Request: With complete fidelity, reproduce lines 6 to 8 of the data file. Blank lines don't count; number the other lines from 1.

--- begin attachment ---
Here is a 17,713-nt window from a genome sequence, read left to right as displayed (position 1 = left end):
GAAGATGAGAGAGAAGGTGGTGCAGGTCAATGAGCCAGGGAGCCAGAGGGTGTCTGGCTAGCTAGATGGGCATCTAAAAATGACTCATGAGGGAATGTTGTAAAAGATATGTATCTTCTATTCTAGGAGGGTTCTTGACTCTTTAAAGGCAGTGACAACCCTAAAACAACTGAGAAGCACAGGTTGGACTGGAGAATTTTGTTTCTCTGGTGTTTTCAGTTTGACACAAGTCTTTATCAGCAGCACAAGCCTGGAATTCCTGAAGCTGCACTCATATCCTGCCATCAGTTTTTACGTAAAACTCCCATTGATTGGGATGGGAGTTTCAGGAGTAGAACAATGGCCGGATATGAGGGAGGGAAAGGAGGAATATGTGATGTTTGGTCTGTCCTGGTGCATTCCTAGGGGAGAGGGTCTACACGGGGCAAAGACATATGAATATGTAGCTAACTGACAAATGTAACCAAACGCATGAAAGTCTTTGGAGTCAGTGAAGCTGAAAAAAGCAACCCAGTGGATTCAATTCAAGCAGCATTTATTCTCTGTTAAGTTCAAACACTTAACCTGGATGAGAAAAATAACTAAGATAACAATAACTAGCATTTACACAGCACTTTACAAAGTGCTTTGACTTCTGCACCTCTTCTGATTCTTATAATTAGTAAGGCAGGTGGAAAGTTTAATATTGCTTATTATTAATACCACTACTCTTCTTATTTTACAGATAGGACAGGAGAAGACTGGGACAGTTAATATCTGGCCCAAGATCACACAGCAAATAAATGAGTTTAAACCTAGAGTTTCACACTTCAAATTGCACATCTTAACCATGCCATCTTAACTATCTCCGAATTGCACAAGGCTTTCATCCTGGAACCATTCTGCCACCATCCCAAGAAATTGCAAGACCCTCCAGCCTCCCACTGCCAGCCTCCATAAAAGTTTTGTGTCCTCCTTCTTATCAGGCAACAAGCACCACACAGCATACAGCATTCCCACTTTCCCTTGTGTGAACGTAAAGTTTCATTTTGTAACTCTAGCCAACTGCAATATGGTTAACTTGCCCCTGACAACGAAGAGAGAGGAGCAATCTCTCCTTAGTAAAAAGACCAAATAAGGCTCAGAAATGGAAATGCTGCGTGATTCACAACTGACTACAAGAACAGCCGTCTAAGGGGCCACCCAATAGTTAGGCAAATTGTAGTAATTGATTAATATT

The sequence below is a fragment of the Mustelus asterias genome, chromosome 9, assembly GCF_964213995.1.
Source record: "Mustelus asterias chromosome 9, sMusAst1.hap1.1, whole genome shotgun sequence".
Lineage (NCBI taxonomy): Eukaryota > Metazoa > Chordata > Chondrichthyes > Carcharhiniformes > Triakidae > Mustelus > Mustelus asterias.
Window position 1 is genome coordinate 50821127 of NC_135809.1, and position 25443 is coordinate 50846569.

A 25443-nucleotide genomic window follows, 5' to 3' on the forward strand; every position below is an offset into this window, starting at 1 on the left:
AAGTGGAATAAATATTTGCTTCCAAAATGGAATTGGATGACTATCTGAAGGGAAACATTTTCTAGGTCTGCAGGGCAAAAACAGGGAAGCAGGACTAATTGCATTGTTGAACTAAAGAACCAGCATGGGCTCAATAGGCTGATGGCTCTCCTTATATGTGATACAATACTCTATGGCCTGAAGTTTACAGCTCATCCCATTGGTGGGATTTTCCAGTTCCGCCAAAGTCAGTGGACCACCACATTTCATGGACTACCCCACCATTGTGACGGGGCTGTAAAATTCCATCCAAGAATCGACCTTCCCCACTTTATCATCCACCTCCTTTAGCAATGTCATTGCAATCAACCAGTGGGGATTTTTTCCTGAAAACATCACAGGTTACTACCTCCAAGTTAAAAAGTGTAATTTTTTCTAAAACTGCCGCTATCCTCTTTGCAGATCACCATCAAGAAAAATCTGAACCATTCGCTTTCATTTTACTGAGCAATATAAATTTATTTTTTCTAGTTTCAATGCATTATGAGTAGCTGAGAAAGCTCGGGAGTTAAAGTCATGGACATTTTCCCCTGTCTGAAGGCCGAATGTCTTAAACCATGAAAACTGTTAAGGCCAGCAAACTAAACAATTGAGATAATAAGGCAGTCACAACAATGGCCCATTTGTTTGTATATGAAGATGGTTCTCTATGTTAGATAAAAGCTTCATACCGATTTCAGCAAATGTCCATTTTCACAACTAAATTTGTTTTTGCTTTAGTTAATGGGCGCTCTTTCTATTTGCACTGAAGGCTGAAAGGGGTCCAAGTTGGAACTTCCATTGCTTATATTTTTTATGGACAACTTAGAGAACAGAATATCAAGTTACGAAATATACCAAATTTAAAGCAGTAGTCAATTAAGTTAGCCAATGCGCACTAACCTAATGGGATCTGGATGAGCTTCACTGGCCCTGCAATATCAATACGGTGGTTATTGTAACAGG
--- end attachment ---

Window position 1 is genome coordinate 50821127 of NC_135809.1, and position 25443 is coordinate 50846569.

A 25443-nucleotide genomic window follows, 5' to 3' on the forward strand; every position below is an offset into this window, starting at 1 on the left:
AAGTGGAATAAATATTTGCTTCCAAAATGGAATTGGATGACTATCTGAAGGGAAACATTTTCTAGGTCTGCAGGGCAAAAACAGGGAAGCAGGACTAATTGCATTGTTGAACTAAAGAACCAGCATGGGCTCAATAGGCTGATGGCTCTCCTTATATGTGATACAATACTCTATGGCCTGAAGTTTACAGCTCATCCCATTGGTGGGATTTTCCAGTTCCGCCAAAGTCAGTGGACCACCACATTTCATGGACTACCCCACCATTGTGACGGGGCTGTAAAATTCCATCCAAGAATCGACCTTCCCCACTTTATCATCCACCTCCTTTAGCAATGTCATTGCAATCAACCAGTGGGGATTTTTTCCTGAAAACATCACAGGTTACTACCTCCAAGTTAAAAAGTGTAATTTTTTCTAAAACTGCCGCTATCCTCTTTGCAGATCACCATCAAGAAAAATCTGAACCATTCGCTTTCATTTTACTGAGCAATATAAATTTATTTTTTCTAGTTTCAATGCATTATGAGTAGCTGAGAAAGCTCGGGAGTTAAAGTCATGGACATTTTCCCCTGTCTGAAGGCCGAATGTCTTAAACCATGAAAACTGTTAAGGCCAGCAAACTAAACAATTGAGATAATAAGGCAGTCACAACAATGGCCCATTTGTTTGTATATGAAGATGGTTCTCTATGTTAGATAAAAGCTTCATACCGATTTCAGCAAATGTCCATTTTCACAACTAAATTTGTTTTTGCTTTAGTTAATGGGCGCTCTTTCTATTTGCACTGAAGGCTGAAAGGGGTCCAAGTTGGAACTTCCATTGCTTATATTTTTTATGGACAACTTAGAGAACAGAATATCAAGTTACGAAATATACCAAATTTAAAGCAGTAGTCAATTAAGTTAGCCAATGCGCACTAACCTAATGGGATCTGGATGAGCTTCACTGGCCCTGCAATATCAATACGGTGGTTATTGTAACAGG